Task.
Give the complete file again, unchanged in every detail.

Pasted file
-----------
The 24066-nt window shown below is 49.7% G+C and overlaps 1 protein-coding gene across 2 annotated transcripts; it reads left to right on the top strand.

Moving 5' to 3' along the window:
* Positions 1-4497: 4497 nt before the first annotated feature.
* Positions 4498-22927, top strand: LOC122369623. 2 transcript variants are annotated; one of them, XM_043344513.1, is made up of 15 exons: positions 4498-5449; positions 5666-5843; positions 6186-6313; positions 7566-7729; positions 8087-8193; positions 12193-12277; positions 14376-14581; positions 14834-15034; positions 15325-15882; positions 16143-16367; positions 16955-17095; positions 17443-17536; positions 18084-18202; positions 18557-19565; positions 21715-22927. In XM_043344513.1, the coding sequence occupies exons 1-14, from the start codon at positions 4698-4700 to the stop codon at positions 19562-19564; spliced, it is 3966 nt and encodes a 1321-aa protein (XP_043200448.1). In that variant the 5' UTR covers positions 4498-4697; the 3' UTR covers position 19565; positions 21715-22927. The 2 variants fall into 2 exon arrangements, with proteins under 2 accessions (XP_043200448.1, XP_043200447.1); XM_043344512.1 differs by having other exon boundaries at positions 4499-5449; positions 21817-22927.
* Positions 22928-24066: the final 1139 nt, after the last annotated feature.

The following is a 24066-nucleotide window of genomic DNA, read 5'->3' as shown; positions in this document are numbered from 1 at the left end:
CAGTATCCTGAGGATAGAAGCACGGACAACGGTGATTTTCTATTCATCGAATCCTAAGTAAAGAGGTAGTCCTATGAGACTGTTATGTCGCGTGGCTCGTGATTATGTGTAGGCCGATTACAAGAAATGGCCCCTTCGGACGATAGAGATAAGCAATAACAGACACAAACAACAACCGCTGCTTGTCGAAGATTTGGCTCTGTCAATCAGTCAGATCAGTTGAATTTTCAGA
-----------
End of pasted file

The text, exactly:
The 24066-nt window shown below is 49.7% G+C and overlaps 1 protein-coding gene across 2 annotated transcripts; it reads left to right on the top strand.

Moving 5' to 3' along the window:
* Positions 1-4497: 4497 nt before the first annotated feature.
* Positions 4498-22927, top strand: LOC122369623. 2 transcript variants are annotated; one of them, XM_043344513.1, is made up of 15 exons: positions 4498-5449; positions 5666-5843; positions 6186-6313; positions 7566-7729; positions 8087-8193; positions 12193-12277; positions 14376-14581; positions 14834-15034; positions 15325-15882; positions 16143-16367; positions 16955-17095; positions 17443-17536; positions 18084-18202; positions 18557-19565; positions 21715-22927. In XM_043344513.1, the coding sequence occupies exons 1-14, from the start codon at positions 4698-4700 to the stop codon at positions 19562-19564; spliced, it is 3966 nt and encodes a 1321-aa protein (XP_043200448.1). In that variant the 5' UTR covers positions 4498-4697; the 3' UTR covers position 19565; positions 21715-22927. The 2 variants fall into 2 exon arrangements, with proteins under 2 accessions (XP_043200448.1, XP_043200447.1); XM_043344512.1 differs by having other exon boundaries at positions 4499-5449; positions 21817-22927.
* Positions 22928-24066: the final 1139 nt, after the last annotated feature.

The following is a 24066-nucleotide window of genomic DNA, read 5'->3' as shown; positions in this document are numbered from 1 at the left end:
CAGTATCCTGAGGATAGAAGCACGGACAACGGTGATTTTCTATTCATCGAATCCTAAGTAAAGAGGTAGTCCTATGAGACTGTTATGTCGCGTGGCTCGTGATTATGTGTAGGCCGATTACAAGAAATGGCCCCTTCGGACGATAGAGATAAGCAATAACAGACACAAACAACAACCGCTGCTTGTCGAAGATTTGGCTCTGTCAATCAGTCAGATCAGTTGAATTTTCAGA